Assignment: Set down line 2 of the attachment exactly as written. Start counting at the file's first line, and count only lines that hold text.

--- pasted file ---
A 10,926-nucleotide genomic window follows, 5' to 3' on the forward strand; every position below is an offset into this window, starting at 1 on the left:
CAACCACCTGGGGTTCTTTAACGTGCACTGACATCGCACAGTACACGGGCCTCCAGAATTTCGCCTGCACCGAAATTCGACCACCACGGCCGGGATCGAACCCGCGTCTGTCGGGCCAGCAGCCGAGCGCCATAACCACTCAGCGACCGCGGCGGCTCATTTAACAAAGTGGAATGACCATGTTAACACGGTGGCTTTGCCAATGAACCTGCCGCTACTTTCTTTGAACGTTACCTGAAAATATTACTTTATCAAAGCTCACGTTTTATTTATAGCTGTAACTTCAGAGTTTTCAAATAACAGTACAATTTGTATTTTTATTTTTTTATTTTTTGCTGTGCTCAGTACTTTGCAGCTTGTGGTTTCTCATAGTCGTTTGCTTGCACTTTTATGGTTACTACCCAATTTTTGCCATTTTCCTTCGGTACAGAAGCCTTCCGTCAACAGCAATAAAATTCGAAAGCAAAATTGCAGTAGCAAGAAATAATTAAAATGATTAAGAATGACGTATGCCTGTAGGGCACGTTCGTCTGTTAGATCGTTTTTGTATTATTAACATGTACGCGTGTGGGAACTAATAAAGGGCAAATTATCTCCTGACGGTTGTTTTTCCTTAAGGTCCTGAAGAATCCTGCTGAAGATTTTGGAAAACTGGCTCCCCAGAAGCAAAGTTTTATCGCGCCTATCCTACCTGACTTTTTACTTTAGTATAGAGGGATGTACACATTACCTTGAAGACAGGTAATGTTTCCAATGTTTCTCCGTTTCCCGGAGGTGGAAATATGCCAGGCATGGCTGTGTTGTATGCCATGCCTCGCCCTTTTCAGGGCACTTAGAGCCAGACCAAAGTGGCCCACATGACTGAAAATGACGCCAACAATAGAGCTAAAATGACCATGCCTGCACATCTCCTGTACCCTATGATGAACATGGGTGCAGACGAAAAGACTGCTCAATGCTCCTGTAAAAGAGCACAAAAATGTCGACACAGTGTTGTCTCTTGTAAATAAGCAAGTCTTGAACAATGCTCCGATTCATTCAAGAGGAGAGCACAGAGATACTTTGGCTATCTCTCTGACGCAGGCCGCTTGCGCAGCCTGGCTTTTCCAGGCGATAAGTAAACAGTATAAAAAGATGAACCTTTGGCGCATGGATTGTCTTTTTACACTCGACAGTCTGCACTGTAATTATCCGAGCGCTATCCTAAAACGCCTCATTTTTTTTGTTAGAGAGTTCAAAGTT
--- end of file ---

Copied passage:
CAACCACCTGGGGTTCTTTAACGTGCACTGACATCGCACAGTACACGGGCCTCCAGAATTTCGCCTGCACCGAAATTCGACCACCACGGCCGGGATCGAACCCGCGTCTGTCGGGCCAGCAGCCGAGCGCCATAACCACTCAGCGACCGCGGCGGCTCATTTAACAAAGTGGAATGACCATGTTAACACGGTGGCTTTGCCAATGAACCTGCCGCTACTTTCTTTGAACGTTACCTGAAAATATTACTTTATCAAAGCTCACGTTTTATTTATAGCTGTAACTTCAGAGTTTTCAAATAACAGTACAATTTGTATTTTTATTTTTTTATTTTTTGCTGTGCTCAGTACTTTGCAGCTTGTGGTTTCTCATAGTCGTTTGCTTGCACTTTTATGGTTACTACCCAATTTTTGCCATTTTCCTTCGGTACAGAAGCCTTCCGTCAACAGCAATAAAATTCGAAAGCAAAATTGCAGTAGCAAGAAATAATTAAAATGATTAAGAATGACGTATGCCTGTAGGGCACGTTCGTCTGTTAGATCGTTTTTGTATTATTAACATGTACGCGTGTGGGAACTAATAAAGGGCAAATTATCTCCTGACGGTTGTTTTTCCTTAAGGTCCTGAAGAATCCTGCTGAAGATTTTGGAAAACTGGCTCCCCAGAAGCAAAGTTTTATCGCGCCTATCCTACCTGACTTTTTACTTTAGTATAGAGGGATGTACACATTACCTTGAAGACAGGTAATGTTTCCAATGTTTCTCCGTTTCCCGGAGGTGGAAATATGCCAGGCATGGCTGTGTTGTATGCCATGCCTCGCCCTTTTCAGGGCACTTAGAGCCAGACCAAAGTGGCCCACATGACTGAAAATGACGCCAACAATAGAGCTAAAATGACCATGCCTGCACATCTCCTGTACCCTATGATGAACATGGGTGCAGACGAAAAGACTGCTCAATGCTCCTGTAAAAGAGCACAAAAATGTCGACACAGTGTTGTCTCTTGTAAATAAGCAAGTCTTGAACAATGCTCCGATTCATTCAAGAGGAGAGCACAGAGATACTTTGGCTATCTCTCTGACGCAGGCCGCTTGCGCAGCCTGGCTTTTCCAGGCGATAAGTAAACAGTATAAAAAGATGAACCTTTGGCGCATGGATTGTCTTTTTACACTCGACAGTCTGCACTGTAATTATCCGAGCGCTATCCTAAAACGCCTCATTTTTTTTGTTAGAGAGTTCAAAGTT